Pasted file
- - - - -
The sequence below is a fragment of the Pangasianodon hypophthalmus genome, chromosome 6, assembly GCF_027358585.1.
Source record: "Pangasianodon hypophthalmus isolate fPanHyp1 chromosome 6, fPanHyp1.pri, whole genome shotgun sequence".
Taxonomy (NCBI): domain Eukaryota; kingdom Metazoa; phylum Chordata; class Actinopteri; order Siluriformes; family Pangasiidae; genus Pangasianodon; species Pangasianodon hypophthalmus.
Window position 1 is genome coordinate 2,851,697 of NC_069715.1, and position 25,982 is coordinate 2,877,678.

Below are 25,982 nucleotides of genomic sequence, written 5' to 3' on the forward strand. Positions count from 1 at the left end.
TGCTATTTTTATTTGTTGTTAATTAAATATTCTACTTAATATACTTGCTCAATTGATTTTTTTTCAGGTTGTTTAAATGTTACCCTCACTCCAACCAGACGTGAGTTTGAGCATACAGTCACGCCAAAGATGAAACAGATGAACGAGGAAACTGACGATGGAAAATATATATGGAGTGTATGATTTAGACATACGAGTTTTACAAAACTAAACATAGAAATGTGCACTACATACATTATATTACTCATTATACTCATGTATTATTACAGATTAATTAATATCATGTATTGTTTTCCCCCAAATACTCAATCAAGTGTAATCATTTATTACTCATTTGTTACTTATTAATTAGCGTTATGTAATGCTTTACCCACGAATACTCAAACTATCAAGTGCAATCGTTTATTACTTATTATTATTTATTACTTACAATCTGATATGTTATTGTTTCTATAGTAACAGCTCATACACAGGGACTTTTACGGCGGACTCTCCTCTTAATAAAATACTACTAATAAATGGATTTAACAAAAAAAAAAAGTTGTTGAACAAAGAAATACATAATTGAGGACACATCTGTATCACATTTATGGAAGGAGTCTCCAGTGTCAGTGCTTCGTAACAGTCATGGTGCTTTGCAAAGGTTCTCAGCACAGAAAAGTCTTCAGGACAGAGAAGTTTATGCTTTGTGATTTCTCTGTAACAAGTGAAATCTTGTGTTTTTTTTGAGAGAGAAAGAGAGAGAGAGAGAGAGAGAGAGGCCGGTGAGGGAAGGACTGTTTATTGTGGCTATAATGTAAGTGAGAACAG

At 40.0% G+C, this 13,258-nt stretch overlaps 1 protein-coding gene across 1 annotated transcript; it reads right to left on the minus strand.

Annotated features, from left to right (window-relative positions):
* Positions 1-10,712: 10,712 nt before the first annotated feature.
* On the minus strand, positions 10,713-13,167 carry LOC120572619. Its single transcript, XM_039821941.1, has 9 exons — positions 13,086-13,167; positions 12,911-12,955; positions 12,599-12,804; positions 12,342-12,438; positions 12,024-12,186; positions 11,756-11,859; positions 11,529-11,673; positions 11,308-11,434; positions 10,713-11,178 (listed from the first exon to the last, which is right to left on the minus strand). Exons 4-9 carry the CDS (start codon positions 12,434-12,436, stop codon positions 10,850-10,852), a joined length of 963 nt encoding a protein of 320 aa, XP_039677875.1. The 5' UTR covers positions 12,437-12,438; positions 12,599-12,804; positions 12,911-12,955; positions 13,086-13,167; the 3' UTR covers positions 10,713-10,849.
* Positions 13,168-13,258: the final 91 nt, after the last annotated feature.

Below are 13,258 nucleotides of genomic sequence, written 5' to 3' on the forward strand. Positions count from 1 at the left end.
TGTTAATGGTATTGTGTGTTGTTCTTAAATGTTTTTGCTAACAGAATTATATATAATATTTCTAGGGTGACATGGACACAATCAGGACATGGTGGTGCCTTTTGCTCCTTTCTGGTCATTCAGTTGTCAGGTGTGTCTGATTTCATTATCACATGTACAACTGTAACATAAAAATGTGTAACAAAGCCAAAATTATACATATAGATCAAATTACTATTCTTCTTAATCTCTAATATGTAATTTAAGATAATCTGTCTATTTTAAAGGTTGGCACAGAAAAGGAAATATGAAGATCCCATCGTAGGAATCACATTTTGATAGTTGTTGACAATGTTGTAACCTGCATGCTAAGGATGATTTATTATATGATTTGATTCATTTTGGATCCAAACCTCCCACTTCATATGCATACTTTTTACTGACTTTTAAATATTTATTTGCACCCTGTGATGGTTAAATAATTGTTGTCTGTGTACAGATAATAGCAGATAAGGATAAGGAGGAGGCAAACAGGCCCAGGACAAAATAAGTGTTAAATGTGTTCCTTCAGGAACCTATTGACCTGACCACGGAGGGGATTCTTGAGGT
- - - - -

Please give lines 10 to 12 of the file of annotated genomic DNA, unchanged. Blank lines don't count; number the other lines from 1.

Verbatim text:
* On the minus strand, positions 10,713-13,167 carry LOC120572619. Its single transcript, XM_039821941.1, has 9 exons — positions 13,086-13,167; positions 12,911-12,955; positions 12,599-12,804; positions 12,342-12,438; positions 12,024-12,186; positions 11,756-11,859; positions 11,529-11,673; positions 11,308-11,434; positions 10,713-11,178 (listed from the first exon to the last, which is right to left on the minus strand). Exons 4-9 carry the CDS (start codon positions 12,434-12,436, stop codon positions 10,850-10,852), a joined length of 963 nt encoding a protein of 320 aa, XP_039677875.1. The 5' UTR covers positions 12,437-12,438; positions 12,599-12,804; positions 12,911-12,955; positions 13,086-13,167; the 3' UTR covers positions 10,713-10,849.
* Positions 13,168-13,258: the final 91 nt, after the last annotated feature.

Below are 13,258 nucleotides of genomic sequence, written 5' to 3' on the forward strand. Positions count from 1 at the left end.